I forget the name of the model but they were not the high end model, I remember looking at them in another store and they cost about $225. I've had them about five years now and they were totally dry until two years ago. Then they developed about ten pin hole leakers along both leg seams. I located the holes and patched them both inside and out with those iron-on patches and they have been dry ever since. It should be noted I fish at least seventy (70) days each season.

My wife bought me a pair of the Cabela's 2007 model Guide Tech with the zippered drop down front compartment. I'm saving them until the Simms start to leak again.
Catskill fly fisher for fifty-five years.
Monktrout
Posts: 2
Monktrout on Apr 29, 2008April 29th, 2008, 12:27 am EDT
I have had two pairs of Orvis Silver Label, and they are as comfortable as a pair of slacks. Only recently have I noticed a small leak. I also have a pair of Simms guide waders. Not as comfortable as the Orivis, but tougher for bushwacking. They sprung a leak just over a year from they date of purchase. With postge, cost me about $50.00 to get leak fixed from Simms.
LittleJ
Hollidaysburg Pa

Posts: 251
LittleJ on Apr 29, 2008April 29th, 2008, 11:33 am EDT
I'll second shawn on the dan baileys, this is my first year with them but I have no complaints so far. I had a cheap pair of pro lines I paid $70 for and got a tad over 100 days out of them. That works out to under a dollar a day, I wouldn't think that you could get much more than 200 days out of a pair of simms which works out to about $2 a day. That's how I look at waders anyway.
Jeff
Martinlf
Martinlf's profile picture
Moderator
Palmyra PA

Posts: 3047
Martinlf on Apr 29, 2008April 29th, 2008, 2:12 pm EDT
I've heard great things about Dan Bailey's, but for my next pair I'm going to try Simms. I like the idea of being able to get them fixed when they spring a leak instead of replacing them.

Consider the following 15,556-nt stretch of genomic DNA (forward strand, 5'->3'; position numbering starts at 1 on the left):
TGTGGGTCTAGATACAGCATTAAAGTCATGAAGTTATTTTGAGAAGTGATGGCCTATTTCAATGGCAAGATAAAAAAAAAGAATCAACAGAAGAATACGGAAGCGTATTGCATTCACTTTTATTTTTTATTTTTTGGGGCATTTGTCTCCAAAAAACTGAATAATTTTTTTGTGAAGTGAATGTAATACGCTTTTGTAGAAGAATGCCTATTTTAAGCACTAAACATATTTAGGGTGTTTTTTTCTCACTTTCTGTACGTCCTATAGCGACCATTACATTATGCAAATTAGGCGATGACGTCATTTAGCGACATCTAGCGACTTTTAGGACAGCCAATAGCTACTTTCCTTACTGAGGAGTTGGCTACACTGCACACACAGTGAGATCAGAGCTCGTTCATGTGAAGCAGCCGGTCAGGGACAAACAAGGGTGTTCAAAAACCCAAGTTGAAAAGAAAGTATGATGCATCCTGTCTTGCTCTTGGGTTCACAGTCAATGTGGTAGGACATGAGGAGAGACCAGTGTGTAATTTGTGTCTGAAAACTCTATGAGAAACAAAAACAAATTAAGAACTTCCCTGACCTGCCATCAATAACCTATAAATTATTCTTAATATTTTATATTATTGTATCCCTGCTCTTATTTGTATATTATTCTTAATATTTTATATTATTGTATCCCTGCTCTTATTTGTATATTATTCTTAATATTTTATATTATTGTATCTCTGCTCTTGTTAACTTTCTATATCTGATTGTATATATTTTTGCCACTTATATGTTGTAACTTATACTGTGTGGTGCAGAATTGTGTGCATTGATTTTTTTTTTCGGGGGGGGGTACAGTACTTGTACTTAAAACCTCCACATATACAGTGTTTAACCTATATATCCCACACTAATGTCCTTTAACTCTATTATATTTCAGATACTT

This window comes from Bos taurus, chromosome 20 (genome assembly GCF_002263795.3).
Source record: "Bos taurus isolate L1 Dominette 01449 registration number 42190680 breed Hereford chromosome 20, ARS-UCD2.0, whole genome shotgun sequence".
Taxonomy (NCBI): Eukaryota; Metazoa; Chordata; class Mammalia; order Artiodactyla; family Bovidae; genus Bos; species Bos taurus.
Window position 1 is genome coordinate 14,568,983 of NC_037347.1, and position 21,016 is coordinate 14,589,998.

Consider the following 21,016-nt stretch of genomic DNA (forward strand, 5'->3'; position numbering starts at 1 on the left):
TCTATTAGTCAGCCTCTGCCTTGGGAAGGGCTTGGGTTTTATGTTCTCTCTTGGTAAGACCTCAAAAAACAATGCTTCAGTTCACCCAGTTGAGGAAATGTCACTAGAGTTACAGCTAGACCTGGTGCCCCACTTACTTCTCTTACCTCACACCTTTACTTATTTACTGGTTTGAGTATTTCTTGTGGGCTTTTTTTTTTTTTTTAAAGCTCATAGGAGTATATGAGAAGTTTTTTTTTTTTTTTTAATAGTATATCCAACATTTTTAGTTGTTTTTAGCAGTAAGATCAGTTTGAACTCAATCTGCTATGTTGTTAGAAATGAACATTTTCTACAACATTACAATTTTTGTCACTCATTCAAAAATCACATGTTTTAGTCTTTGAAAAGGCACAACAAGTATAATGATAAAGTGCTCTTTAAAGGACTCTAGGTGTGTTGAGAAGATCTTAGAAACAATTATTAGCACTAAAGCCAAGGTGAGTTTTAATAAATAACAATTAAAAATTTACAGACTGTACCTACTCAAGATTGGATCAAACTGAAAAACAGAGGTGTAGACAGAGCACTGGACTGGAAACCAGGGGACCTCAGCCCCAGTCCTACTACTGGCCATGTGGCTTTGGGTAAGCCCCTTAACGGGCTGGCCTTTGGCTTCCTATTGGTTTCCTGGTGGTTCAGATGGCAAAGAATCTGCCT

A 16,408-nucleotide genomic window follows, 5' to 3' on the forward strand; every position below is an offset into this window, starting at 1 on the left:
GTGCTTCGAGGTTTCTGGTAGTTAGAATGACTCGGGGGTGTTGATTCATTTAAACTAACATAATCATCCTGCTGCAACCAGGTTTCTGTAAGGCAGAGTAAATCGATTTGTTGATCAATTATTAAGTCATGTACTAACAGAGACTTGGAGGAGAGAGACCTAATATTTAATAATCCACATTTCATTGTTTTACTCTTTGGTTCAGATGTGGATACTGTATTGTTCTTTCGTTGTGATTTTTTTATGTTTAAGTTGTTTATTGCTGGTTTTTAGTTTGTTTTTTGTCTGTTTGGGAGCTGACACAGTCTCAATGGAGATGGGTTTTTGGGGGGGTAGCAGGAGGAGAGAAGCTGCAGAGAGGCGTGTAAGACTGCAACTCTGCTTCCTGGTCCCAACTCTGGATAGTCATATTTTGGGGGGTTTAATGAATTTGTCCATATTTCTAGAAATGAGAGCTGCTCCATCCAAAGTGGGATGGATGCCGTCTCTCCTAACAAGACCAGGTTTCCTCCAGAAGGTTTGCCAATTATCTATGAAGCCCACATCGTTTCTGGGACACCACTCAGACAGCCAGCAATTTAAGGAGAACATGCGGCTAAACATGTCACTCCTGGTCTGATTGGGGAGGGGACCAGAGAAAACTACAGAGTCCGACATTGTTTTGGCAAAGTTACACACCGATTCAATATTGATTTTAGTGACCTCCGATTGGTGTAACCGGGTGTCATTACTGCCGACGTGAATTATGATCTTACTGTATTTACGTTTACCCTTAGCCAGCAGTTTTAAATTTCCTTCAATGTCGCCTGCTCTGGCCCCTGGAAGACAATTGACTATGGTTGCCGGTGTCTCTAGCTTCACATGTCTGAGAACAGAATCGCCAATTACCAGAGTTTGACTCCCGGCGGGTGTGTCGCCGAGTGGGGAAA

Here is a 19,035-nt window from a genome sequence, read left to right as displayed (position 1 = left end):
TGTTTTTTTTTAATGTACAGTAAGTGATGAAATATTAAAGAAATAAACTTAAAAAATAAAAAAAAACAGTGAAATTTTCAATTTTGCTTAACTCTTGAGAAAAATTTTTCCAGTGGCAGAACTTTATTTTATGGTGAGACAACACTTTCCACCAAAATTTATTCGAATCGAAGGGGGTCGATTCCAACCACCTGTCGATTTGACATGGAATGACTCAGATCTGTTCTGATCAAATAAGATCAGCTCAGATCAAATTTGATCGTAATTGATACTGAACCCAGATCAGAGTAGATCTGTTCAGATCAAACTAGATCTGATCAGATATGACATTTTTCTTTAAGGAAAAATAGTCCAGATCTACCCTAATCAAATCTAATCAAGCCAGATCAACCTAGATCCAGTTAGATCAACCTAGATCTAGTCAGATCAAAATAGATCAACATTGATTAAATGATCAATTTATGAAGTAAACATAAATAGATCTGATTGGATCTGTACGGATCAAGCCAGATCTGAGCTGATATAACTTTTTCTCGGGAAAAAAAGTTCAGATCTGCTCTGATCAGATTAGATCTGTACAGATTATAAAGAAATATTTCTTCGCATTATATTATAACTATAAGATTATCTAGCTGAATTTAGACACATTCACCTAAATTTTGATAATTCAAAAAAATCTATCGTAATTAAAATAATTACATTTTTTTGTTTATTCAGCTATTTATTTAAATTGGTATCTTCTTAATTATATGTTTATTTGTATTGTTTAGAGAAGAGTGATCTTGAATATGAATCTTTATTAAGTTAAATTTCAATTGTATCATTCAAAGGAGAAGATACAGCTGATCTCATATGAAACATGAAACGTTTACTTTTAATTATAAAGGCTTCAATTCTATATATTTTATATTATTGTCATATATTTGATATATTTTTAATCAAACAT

"He spread them a yard and a half. 'And every one that got away is this big.'"

--Fred Chappell
Falsifly
Falsifly's profile picture
Hayward, WI.

Posts: 660
Falsifly on Apr 30, 2008April 30th, 2008, 2:34 am EDT
Hey Louis!
What happened to that pair of Simms you had for sale back in January? Maybe you could work out a deal with Bob, size permitting.
Falsifly
When asked what I just caught that monster on I showed him. He put on his magnifiers and said, "I can't believe they can see that."
Martinlf
Martinlf's profile picture
Moderator
Palmyra PA

Posts: 3047
Martinlf on Apr 30, 2008April 30th, 2008, 8:29 am EDT
Following a tip from Simms, I sent them to Leland Outfitters, who sold them on Ebay and gave me store credit for them (taking no cut, by the way). They are selling a few other items for me for store credit, and when they have finished up I'll order a new pair of Simms that are an inch or two longer. It's a good program. They send you free shipping labels and do all the leg work. You get full credit from the sale for anything in their shop.

But thanks for the idea.
"He spread them a yard and a half. 'And every one that got away is this big.'"